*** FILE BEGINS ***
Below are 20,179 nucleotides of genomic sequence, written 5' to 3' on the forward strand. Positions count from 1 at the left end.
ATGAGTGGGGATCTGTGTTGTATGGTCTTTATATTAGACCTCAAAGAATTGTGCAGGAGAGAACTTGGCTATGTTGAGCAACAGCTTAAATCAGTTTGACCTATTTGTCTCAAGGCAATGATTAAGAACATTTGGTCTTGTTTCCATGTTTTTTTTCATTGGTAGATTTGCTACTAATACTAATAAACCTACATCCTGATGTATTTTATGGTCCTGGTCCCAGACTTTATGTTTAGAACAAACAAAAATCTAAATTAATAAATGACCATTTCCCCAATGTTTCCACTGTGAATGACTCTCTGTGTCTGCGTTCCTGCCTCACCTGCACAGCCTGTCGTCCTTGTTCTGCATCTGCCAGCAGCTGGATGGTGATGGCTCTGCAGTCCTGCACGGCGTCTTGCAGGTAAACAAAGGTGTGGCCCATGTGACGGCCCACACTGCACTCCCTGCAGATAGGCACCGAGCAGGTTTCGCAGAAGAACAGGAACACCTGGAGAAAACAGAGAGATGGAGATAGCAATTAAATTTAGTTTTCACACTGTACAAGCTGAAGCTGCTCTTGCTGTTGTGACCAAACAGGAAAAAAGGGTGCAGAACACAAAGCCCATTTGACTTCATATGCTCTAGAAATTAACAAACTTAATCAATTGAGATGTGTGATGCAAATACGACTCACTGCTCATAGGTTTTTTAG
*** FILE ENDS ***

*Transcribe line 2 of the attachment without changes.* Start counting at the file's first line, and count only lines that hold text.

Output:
ATGAGTGGGGATCTGTGTTGTATGGTCTTTATATTAGACCTCAAAGAATTGTGCAGGAGAGAACTTGGCTATGTTGAGCAACAGCTTAAATCAGTTTGACCTATTTGTCTCAAGGCAATGATTAAGAACATTTGGTCTTGTTTCCATGTTTTTTTTCATTGGTAGATTTGCTACTAATACTAATAAACCTACATCCTGATGTATTTTATGGTCCTGGTCCCAGACTTTATGTTTAGAACAAACAAAAATCTAAATTAATAAATGACCATTTCCCCAATGTTTCCACTGTGAATGACTCTCTGTGTCTGCGTTCCTGCCTCACCTGCACAGCCTGTCGTCCTTGTTCTGCATCTGCCAGCAGCTGGATGGTGATGGCTCTGCAGTCCTGCACGGCGTCTTGCAGGTAAACAAAGGTGTGGCCCATGTGACGGCCCACACTGCACTCCCTGCAGATAGGCACCGAGCAGGTTTCGCAGAAGAACAGGAACACCTGGAGAAAACAGAGAGATGGAGATAGCAATTAAATTTAGTTTTCACACTGTACAAGCTGAAGCTGCTCTTGCTGTTGTGACCAAACAGGAAAAAAGGGTGCAGAACACAAAGCCCATTTGACTTCATATGCTCTAGAAATTAACAAACTTAATCAATTGAGATGTGTGATGCAAATACGACTCACTGCTCATAGGTTTTTTAG